June 17, 2021

Maine CDC Warns of Possible E. coli Exposure at Morse’s Sauerkraut

Various news outlets are reporting that the Maine CDC says that there is a possible E. coli exposure at Morse’s Sauerkraut¬†located in Waldoboro, Maine. A food handler allegedly worked while infected with Shiga toxin-producing E. coli (STEC) from April 1, 2021 through May 13, 2021. The government has determined that patrons of that facility may be at risk for a STEC infection.

Maine CDC Warns of Possible E. coli Exposure at Morse's Sauerkraut

Anyone who bought deli items from Morse’s Sauerkraut between April 1, 2021 and May 13, 2021 should watch for symptoms of this infection. Symptoms usually develop a few days after exposure, but can show up as late as 10 days later. People usually experience a mild fever, nausea and vomiting, severe and painful abdominal and stomach cramps, and diarrhea that is bloody or watery.

The Maine CDC recommends that food purchased from that deli during that time frame be discarded because of potential contamination. E. coli can be passed person-to-person, and anyone with this infection who handles food can contaminate it. This possible E. coli exposure at Morse’s Sauerkraut may have infected others.

While some STEC infections can be mild, others can be life-threatening. Very young children and the elderly are more likely to get seriously ill. About 5 to 10% of E. coli patients can develop a condition called hemolytic uremic syndrome (HUS), which is a kind of kidney failure. Symptoms of HUS include little urine output, easy bruising, bleeding from the nose and mouth, pale skin, and a skin rash. Anyone experiencing the symptoms of and E. coli infection or HUS should see a doctor as soon as possible and get teated.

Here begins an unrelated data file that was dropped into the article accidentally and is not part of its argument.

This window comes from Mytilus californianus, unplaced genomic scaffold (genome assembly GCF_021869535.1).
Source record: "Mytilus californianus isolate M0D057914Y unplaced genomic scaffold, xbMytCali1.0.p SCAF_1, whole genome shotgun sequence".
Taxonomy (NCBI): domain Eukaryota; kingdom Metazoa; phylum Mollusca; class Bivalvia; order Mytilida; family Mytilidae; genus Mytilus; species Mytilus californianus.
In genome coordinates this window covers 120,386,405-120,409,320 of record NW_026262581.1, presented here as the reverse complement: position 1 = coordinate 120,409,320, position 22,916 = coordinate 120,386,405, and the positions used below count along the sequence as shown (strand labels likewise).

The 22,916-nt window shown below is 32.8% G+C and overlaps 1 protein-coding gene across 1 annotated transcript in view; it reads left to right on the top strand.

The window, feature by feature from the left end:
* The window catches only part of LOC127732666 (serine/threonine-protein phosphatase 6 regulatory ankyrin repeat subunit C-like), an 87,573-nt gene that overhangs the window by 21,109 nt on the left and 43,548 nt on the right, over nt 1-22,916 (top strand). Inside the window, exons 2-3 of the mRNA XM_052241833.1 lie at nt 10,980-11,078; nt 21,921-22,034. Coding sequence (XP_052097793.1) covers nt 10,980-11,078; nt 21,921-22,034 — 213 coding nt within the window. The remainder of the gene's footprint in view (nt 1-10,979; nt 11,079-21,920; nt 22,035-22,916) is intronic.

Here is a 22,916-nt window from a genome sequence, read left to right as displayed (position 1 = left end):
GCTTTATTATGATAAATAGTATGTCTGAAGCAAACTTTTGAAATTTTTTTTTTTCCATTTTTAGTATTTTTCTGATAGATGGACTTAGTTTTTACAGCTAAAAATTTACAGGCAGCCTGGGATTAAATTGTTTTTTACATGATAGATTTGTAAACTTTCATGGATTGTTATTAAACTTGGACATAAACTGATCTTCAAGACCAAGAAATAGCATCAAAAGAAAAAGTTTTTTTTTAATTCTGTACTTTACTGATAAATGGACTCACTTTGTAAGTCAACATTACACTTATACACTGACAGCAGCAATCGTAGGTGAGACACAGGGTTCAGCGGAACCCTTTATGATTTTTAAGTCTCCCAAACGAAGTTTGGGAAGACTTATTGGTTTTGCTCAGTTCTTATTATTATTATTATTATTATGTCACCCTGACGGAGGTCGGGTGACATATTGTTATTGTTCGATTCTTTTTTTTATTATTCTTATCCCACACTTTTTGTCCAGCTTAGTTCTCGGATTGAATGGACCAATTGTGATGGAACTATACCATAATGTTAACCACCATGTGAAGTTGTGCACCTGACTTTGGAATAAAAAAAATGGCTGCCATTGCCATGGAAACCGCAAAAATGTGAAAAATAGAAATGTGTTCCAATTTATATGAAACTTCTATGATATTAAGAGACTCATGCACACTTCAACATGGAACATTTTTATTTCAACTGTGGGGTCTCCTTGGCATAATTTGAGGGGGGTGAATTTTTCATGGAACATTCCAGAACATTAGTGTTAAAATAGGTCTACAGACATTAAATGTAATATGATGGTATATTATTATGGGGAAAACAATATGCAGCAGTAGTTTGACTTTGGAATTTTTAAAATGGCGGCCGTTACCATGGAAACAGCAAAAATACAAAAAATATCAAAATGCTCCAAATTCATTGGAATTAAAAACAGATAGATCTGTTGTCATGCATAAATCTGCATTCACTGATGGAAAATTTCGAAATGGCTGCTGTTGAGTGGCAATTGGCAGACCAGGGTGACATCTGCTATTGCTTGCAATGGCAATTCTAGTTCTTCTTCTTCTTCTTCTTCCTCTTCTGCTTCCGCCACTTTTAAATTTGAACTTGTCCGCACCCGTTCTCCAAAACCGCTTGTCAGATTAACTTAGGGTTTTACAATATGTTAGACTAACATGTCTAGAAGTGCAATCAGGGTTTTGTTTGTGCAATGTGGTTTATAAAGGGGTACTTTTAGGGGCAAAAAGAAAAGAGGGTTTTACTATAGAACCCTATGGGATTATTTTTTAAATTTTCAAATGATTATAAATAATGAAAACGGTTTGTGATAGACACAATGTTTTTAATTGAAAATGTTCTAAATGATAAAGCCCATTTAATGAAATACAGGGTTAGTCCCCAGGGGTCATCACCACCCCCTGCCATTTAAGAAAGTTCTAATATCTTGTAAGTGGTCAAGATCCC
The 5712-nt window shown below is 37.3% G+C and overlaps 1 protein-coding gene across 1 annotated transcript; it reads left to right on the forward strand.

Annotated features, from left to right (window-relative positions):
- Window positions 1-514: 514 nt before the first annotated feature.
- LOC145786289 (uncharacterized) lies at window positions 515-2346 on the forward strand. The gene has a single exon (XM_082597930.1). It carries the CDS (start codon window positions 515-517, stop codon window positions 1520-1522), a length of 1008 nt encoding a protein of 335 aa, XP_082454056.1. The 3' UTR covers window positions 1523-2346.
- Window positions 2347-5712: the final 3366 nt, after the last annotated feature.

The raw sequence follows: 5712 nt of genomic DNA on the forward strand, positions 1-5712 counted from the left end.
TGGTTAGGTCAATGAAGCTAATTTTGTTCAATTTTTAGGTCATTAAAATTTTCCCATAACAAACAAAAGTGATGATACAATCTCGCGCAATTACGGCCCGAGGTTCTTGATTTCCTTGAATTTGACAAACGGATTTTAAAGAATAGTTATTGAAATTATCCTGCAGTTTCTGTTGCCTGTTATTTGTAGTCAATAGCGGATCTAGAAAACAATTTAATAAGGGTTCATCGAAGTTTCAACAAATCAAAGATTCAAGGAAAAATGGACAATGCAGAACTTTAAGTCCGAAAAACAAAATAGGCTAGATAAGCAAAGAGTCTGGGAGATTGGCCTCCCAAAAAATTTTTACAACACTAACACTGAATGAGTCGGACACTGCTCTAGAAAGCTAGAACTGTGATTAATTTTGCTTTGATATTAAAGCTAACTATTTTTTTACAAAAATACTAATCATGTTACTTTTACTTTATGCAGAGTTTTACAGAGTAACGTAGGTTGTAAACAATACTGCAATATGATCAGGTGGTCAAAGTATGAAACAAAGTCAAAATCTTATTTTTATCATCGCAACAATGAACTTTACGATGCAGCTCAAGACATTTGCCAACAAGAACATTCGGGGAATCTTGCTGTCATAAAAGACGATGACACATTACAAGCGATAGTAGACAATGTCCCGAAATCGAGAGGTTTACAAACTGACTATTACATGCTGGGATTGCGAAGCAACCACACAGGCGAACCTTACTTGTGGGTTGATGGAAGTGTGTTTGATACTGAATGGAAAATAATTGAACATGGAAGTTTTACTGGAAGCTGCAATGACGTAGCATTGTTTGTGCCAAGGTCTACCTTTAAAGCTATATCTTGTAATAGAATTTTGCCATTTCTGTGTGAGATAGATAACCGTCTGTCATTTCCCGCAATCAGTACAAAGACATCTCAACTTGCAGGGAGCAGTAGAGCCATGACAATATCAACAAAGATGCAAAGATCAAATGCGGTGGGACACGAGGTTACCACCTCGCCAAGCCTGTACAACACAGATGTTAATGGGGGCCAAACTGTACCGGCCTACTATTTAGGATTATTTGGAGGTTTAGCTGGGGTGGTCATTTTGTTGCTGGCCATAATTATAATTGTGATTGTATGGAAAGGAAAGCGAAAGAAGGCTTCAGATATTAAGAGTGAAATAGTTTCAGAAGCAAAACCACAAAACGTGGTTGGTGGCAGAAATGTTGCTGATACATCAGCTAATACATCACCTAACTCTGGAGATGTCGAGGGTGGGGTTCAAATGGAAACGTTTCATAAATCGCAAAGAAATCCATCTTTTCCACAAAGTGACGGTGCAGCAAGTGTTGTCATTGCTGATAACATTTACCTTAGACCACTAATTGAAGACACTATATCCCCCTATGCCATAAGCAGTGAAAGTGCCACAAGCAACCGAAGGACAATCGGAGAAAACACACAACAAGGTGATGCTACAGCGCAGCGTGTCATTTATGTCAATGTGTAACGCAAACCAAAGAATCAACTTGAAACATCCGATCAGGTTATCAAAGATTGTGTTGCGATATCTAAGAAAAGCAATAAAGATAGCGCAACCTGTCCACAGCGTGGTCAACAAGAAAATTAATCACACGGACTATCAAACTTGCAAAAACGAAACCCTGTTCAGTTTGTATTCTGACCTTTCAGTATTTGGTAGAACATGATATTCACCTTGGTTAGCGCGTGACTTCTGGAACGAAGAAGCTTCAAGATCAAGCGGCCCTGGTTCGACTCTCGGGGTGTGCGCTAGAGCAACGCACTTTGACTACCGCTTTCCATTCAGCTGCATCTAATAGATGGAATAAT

The Maine Department of Agriculture, Conservation and Forestry and the Maine CDC are working with the business owner and local healthcare providers to minimize the risk of further exposures.

The best way to avoid this type of infection is to avoid certain foods, especially raw milk and undercooked ground beef. In addition, wash your hands thoroughly with soap and water after handling raw meats, and after taking care of someone who is sick. Finally, avoid cross-contamination while cooking between raw meats and foods that are eaten uncooked.

Report Your Food Poisoning Case
[contact-form-7 404 "Not Found"]
×
×

Home About Site Map Contact Us Sponsored by Pritzker Hageman, P.A., a Minneapolis, MN law firm that helps food poisoning victims nationally.